Title: A Different Class of Murder: The Story of Lord Lucan
Author: Laura Thompson
Challenges: Reading England (second book for London so it doesn’t really count)
Star Rating: 4 out of 5 stars
In November1974 in the basement of 46A Lower Belgrave Street, London a murder was committed. A young nanny was bludgeoned to death, followed by a vicious attack on the other woman who lived in the house, Lady Veronica Lucan. I’m not here to suggest that this is not an extraordinary and horrifying event, however what makes this particular murder so enduring in society’s mind is that the suspected murder is Lord Lucan. An aristocrat by birth and a ‘professional gambler’ by career (yeah not exactly a profession in my mind) Lucan had recently lost a bitter custody battle with his estranged wife, had a mountain of debts running up from his gambling habits and just vanished on the night of the murder. Laura Thompson’s book seeks to address the myth surrounding Lucan, his circle of friends and what really happened that November night. Thompson gives a detailed introduction to the Lucan family and his ancestors as well as an interesting discussion on ‘the Lucan circle’ and possible theories as to the true identity of the murder.
At some point last year I remember catching the second part of a Channel Four (I think) drama based on Lord Lucan; I missed the first part but I was instantly intrigued. Having been born in 1987 I missed all the drama surrounding the initial case although I have vague recollections of hearing the name ‘Lord Lucan’ but no real understanding of what it meant/who he was. As soon as I saw the programme I knew I wanted to read a book about the case, however I was disappointed when I asked at Waterstones about books on the topic. So imagine my joy when I found out about A Different Class of Murder and when I snapped it up for 99p.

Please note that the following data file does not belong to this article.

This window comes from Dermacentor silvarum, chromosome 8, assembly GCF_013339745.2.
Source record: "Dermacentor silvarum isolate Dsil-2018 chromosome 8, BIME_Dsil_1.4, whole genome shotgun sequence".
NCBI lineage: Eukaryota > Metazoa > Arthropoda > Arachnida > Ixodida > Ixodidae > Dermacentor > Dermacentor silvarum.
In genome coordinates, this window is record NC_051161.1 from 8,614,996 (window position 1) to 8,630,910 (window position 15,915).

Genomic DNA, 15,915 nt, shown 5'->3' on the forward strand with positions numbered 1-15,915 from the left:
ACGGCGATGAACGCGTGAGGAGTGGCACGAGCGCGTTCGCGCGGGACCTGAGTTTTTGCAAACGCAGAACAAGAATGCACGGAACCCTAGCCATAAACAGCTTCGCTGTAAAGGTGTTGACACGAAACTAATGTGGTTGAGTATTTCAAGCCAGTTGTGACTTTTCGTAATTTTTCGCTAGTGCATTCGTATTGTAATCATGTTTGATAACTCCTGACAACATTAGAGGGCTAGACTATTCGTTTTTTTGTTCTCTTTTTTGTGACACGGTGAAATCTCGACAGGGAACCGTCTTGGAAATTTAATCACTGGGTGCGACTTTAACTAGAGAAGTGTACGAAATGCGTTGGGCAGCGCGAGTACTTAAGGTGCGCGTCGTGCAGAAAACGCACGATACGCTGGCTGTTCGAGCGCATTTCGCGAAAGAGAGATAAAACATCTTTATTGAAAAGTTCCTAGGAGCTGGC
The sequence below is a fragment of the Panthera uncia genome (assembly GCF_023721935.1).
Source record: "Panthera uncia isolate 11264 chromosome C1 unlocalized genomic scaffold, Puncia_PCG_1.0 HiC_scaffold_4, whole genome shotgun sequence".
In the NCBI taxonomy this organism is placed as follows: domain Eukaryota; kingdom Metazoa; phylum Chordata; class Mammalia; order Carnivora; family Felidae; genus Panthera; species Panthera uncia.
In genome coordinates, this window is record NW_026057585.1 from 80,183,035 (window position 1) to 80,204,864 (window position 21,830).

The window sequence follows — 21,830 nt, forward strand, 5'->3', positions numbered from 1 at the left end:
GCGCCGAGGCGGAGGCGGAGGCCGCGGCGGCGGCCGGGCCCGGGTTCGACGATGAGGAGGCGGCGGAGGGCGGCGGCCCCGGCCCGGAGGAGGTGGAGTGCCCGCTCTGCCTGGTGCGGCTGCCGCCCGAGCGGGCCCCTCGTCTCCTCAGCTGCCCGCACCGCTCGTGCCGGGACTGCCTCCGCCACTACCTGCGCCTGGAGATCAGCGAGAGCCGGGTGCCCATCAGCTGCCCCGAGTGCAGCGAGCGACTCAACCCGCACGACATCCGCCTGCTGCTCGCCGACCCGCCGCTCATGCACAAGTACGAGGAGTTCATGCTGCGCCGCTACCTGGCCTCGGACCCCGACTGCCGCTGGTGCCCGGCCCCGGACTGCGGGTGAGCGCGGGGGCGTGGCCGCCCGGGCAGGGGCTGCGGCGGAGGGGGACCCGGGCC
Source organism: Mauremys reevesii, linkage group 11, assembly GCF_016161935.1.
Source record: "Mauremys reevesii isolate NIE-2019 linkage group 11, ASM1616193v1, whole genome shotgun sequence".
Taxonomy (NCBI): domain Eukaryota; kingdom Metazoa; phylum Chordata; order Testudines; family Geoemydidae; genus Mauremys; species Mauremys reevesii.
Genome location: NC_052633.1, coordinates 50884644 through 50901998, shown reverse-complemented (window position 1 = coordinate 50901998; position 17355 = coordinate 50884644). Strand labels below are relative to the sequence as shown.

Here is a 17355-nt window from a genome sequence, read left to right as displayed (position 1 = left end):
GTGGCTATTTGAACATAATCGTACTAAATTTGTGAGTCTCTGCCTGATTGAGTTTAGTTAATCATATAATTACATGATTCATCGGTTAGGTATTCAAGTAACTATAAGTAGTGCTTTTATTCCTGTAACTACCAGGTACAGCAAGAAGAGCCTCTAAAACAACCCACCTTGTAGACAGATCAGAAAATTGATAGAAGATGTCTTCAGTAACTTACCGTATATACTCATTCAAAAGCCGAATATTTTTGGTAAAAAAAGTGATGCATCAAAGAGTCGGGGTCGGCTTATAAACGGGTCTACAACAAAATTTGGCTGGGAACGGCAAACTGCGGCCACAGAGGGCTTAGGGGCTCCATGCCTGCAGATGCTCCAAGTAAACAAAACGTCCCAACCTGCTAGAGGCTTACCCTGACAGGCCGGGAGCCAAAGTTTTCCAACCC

A Different Class of Murder is more than just an exploration of this case, it touches on the history of aristocratic murders and domestic murders and the social changes occurring in the 1960s/1970s. This build up was certainly very interesting however I felt it dragged slightly and I toyed with skipping sections -but I didn’t- and I was certainly pleased when the focus returned to the crime. In places it read like a crime novel or at least a deconstruction of one and I love a good crime novel. I loved the links and quotations from Agatha Christie, which I later found out were largely helped by Thompson’s biography on the crime writer (thank you to Fleur in her World for that snippet). Thompson offers many alternatives to the common belief that it was Lord Lucan who committed this vicious murder and attack on his wife, each of which is equally convincing and believable when you take into account the actual facts and not the opinions of the case. I can see the different sides of the argument, but I also can’t believe that more proof wasn’t required in order to name and essentially hound Lord Lucan.
The discussion on the build up and the murder itself was fascinating and Thompson certainly explores every avenue and possibility and helps to highlight the numerous flaws in the police’s case. It is amazing the number of problems that the police pretty much ignored and I cannot believe that they were able to name and charge Lord Lucan without giving him the option of a defence. The prejudice aimed at Lucan and his circle of friends, particularly from the press, is almost unbelievable at times and Thompson quite rightly states that this would not have been allowed if they were dealing with a working class murder. Perhaps the most memorable and poignant point Thompson makes is as follows:
‘Truth requires that the other side is also heard. Otherwise the solution, however much of truth it contains, can only ever exist in the realms of fiction.’
It is important to remember this when looking at the Lucan case, especially as the police only ever put emphasis on Veronica’s story and appeared to take this as gospel right from the start. I couldn’t say what happened on that November night and I certainly couldn’t explain why Lucan ran if he wasn’t a little bit guilty, but I can definitely understand the morbid fascination with this case. Murder is always an interesting subject and I think one that hasn’t ever been truly resolved is the most interesting of them all. I doubt we will ever discover what really happened that fatal night but Thompson’s book is a great discussion on the possible reasons and I can definitely recommend it.